what is systems design?

Systems design is holistic approach to analysis that focuses on the way that a system’s constituent parts interrelate and how systems work over timeand within the context of larger systems. For the last few years I have been applying systems thinking to all sorts of challenges, I have also been teaching others about it too. You can read some more about it here.
Design is not just what it looks and feels like. Design is how it works.
– Steve Jobs
Wicked problems, as defined by design theorist Horst Rittel and city planning professor Melvin Webber in the 1970s, are complex social or cultural problems with an unknown number of potential solutions.

On a global scale, one can see thorny, seemingly intractable issues like poverty, education equality and sustainability as wicked problems. However these also happen in various different organisations and contexts.

Systems thinking & systems design is pivotal in starting to grapple with these wicked problems
A system is a set of elements that someone sees as related, organized in some way, often with a purpose and perhaps with unpredictable results
All systems have three parts and must consist of elements, interconnections and purpose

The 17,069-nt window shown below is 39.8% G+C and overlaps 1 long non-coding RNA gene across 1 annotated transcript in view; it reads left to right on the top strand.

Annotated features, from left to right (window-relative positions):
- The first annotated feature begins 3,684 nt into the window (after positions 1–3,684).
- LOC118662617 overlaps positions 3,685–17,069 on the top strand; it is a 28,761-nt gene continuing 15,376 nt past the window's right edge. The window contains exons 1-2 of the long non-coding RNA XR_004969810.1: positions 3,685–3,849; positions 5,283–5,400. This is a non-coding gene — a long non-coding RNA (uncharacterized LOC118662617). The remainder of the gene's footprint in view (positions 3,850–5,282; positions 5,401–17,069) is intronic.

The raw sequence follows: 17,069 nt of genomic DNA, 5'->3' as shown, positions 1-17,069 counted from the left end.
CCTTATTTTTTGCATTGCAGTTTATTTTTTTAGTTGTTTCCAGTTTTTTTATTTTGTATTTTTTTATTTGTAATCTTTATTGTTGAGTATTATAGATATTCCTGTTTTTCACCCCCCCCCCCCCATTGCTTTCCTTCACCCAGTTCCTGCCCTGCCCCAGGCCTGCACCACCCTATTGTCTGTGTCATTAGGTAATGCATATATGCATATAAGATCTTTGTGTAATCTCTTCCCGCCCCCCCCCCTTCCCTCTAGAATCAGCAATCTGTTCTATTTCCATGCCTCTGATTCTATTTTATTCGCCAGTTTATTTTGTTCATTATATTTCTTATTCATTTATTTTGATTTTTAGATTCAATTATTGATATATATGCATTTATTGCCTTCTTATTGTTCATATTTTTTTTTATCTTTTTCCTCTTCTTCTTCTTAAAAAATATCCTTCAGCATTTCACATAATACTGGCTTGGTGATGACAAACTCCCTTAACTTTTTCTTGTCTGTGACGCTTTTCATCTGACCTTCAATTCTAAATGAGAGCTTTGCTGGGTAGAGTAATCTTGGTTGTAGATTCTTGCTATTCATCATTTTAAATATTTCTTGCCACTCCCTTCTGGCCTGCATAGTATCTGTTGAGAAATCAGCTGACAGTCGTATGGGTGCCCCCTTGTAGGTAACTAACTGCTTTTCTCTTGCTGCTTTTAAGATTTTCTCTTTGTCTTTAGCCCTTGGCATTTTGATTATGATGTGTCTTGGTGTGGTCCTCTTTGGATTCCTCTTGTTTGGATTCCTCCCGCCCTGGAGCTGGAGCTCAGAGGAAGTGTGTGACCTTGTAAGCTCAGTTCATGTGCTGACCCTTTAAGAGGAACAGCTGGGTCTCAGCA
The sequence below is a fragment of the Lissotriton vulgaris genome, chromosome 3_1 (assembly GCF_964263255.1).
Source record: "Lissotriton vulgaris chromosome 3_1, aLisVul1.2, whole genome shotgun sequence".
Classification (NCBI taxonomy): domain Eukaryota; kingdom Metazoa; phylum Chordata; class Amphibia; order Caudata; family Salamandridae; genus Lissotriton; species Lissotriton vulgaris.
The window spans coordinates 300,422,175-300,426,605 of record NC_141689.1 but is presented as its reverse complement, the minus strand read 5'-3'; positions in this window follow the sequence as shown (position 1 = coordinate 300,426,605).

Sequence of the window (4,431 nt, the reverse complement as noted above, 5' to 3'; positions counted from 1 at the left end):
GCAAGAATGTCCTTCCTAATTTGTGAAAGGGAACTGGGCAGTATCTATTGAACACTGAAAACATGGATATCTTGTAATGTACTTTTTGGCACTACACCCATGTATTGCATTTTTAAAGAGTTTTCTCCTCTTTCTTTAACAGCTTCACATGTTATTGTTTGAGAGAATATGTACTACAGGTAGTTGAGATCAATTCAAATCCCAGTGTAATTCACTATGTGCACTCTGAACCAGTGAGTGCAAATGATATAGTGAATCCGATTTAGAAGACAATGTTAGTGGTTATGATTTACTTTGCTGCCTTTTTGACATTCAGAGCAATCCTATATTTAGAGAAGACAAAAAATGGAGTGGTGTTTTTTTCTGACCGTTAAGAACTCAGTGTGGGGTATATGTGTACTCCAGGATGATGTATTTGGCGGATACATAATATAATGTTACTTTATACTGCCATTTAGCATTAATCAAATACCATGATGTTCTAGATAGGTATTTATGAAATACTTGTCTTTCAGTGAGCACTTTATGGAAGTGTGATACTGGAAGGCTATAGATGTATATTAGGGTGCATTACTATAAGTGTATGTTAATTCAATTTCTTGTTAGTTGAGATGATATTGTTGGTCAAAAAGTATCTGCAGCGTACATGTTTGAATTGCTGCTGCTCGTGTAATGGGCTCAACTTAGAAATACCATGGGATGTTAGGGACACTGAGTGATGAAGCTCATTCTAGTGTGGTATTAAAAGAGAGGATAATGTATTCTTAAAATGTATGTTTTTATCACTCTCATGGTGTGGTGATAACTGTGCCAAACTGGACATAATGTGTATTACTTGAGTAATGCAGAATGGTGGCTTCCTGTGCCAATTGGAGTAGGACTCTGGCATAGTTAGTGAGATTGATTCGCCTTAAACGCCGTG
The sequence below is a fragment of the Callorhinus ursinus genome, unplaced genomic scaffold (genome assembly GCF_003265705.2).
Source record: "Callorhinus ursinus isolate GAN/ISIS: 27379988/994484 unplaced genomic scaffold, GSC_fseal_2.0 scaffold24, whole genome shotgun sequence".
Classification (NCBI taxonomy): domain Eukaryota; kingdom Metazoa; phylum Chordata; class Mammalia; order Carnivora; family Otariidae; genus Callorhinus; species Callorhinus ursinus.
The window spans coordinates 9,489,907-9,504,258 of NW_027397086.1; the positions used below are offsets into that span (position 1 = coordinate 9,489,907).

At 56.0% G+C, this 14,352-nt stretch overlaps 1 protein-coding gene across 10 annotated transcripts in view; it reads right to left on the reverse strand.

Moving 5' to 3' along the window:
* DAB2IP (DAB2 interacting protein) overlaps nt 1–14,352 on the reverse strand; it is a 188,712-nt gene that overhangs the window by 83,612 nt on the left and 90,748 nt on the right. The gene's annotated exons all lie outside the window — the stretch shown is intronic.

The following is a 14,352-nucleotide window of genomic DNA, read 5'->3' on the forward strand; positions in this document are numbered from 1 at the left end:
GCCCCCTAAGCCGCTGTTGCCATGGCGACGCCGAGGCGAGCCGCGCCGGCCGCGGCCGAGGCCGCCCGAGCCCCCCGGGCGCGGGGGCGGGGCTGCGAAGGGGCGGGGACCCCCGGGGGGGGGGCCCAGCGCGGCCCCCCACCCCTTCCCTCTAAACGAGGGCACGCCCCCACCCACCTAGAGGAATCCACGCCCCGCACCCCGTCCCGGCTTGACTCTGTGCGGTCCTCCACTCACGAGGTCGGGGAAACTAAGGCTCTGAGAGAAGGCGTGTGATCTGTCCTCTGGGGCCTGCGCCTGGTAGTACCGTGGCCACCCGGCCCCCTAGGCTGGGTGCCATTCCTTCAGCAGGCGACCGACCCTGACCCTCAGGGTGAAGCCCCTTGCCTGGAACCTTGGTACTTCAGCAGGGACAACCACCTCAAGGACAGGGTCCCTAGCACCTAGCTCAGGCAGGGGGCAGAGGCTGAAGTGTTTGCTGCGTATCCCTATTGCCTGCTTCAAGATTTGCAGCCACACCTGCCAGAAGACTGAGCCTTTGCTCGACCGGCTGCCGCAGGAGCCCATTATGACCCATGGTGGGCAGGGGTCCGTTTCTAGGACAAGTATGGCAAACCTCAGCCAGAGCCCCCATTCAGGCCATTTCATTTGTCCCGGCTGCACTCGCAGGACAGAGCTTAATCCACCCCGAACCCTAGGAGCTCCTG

Elements: different forces, parts or components, also nodes or nouns that comprise the system

Interconnections: relationships or stories that hold all of the elements of a system together

Purpose: overall system goal, sometimes produces unintended consequences
Systems thinking & design has been gaining popularity in the product and digital design space. It's not surprising as the roots of systems design lie in engineering. It asks us to look at the bigger picture and potential unintended consequences while keeping our goal front and centre, a zoom-in zoom-out approach. Systems design allows us to build product roadmaps and plan our product strategies and gives us a deeper understanding of how our product will exist in a wider eco-system and how out audience will engage with the product.

As Peter Senge puts it: It’s a framework for seeing relationships rather than things, for seeing patterns of change rather than static snapshots.

You can view how I have applied systems thinking in my work in the next couple of projects.